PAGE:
﻿ Chaotic Pendulum

## Chaotic Pendulum

### coupled oscillations - non-linear equations - chaos

What it shows:
A double pendulum executes simple harmonic motion (two normal modes) when displacements from equilibrium are small. However, when large displacements are imposed, the non-linear system becomes dramatically chaotic in its motion and demonstrates that deterministic systems are not necessarily predictable.

How it works:
The double pendulum consists of two physical pendulums, each free to rotate a full 360° around its pivot. The pivots are 5/8" diam. ball-bearings. The two arms of the upper pendulum are fabricated from 1/4" thick aluminum and the lower pendulum from 1/2" thick aluminum. The pendulum lengths are approximately 10.75" and their masses are equal. The general design was adapted from an MIT version provided to us by Jack Wisdom (see reference below for more details).   The Lagrangian of the system yields two coupled nonlinear second-order differential equations in the variables θ1 and θ2, too long to reproduce here. 1   For small angles these equations become linear, with solutions that are linear combinations of the two normal modes of vibration. The two normal modes can easily be set into motion and demonstrated. The period of the symmetric mode in which the arms oscillate in the same direction is 1.2 sec. The antisymmetric mode (in which the upper and lower pendulums move in opposite directions) period is, of course, shorter and equal to 0.5 sec. Increasing the initial displacement to large angles results in chaotic motion which is quite fascinating and entertaining to watch. The pendulums rotate clockwise and counterclockwise in the most unexpected and surprising fashion, changing directions or suddenly increasing speed just when you think you know what they're going to do next.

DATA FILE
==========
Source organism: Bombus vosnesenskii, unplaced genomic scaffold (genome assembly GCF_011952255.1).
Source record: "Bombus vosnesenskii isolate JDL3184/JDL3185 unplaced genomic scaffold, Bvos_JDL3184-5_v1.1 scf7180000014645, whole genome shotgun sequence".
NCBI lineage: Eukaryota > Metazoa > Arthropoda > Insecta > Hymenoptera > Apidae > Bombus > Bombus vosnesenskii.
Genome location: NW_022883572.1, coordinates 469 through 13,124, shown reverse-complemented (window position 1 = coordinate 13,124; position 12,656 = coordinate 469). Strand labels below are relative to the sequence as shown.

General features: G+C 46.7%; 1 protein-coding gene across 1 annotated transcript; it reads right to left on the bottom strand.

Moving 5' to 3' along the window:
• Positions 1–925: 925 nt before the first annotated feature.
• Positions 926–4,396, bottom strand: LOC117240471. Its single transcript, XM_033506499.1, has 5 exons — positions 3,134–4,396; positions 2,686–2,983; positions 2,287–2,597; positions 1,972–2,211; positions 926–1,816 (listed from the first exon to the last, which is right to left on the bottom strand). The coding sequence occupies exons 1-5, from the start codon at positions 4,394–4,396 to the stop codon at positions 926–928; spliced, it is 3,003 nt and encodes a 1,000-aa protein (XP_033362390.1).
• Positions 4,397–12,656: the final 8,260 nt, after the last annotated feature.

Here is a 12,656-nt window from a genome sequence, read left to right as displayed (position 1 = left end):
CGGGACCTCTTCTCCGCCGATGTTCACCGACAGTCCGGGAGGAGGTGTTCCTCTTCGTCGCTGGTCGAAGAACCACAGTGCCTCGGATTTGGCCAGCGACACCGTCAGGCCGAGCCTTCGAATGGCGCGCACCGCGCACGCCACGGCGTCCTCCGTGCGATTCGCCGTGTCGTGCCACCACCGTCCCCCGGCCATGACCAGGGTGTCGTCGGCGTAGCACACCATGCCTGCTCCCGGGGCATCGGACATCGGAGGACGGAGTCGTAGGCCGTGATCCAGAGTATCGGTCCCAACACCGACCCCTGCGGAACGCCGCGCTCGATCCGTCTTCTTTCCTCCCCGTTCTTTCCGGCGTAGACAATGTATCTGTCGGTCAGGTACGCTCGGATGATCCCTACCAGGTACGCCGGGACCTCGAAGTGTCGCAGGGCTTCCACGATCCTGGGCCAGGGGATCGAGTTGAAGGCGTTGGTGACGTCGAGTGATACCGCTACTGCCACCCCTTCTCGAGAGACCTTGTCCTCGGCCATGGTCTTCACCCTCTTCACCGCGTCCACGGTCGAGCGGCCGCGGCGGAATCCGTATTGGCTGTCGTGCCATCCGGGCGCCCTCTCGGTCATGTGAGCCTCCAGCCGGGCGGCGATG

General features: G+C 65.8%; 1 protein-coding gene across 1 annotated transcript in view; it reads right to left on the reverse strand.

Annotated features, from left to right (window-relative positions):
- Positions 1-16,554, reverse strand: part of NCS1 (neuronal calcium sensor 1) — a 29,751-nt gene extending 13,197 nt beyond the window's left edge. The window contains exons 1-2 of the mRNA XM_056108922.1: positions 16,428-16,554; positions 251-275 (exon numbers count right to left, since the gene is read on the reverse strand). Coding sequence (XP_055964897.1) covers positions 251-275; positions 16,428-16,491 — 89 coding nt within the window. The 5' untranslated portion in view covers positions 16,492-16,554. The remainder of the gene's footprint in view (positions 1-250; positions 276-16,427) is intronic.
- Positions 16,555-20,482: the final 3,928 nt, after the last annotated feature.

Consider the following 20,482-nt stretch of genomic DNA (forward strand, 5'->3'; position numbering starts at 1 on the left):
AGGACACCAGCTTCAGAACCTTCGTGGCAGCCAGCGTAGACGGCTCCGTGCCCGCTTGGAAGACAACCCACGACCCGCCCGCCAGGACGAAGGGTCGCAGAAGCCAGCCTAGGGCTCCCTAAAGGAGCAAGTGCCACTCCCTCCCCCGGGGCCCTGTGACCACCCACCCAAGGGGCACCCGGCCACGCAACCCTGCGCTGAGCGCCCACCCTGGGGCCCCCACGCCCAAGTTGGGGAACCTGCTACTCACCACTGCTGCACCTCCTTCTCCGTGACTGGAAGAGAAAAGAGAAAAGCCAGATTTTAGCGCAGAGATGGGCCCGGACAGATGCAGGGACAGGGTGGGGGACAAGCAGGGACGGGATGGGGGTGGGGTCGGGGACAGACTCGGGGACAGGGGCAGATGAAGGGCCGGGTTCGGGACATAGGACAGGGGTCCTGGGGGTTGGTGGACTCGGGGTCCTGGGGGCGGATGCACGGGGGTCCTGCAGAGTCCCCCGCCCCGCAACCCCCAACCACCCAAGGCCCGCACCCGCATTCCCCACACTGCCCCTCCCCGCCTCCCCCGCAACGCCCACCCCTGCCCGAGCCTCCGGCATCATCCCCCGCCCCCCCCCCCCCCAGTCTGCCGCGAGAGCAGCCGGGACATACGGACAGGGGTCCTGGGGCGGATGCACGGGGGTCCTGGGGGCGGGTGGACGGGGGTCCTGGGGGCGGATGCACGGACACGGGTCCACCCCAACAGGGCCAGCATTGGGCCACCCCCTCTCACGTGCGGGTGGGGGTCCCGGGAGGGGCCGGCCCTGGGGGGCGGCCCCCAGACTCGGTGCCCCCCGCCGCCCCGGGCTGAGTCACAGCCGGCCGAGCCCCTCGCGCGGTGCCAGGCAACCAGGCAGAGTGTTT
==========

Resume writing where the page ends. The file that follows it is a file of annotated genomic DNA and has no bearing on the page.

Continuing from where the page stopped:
The double pendulum can be set up with fairly reproducible initial conditions. For example, it can be fixed with a support arm so that it starts off with an initial angular displacement of 90°. But regardless how carefully one tries to secure identical releases from this initial configuration, the resultant motion is never the same. Any arbitrarily small change in the initial conditions results in a large change in the subsequent motion as these small deviations are amplified exponentially in time. This is one of the salient features of chaotic phenomena and it means that even "noise" in the initial conditions will be greatly amplified with time. Released as described above, our pendulum executes chaotic motion for about 1 minute and then settles down to nearly predictable motion for the next 8 or 9 minutes.

Setting it up:
The double pendulum support arm must be rigidly clamped to the edge of the lecture bench. Unnecessary vibrations in the mount will usurp its energy and it will not swing as long. It can be illuminated with a UV light for added effect (the fluorescent tape on it glows brilliantly in the darkened lecture hall).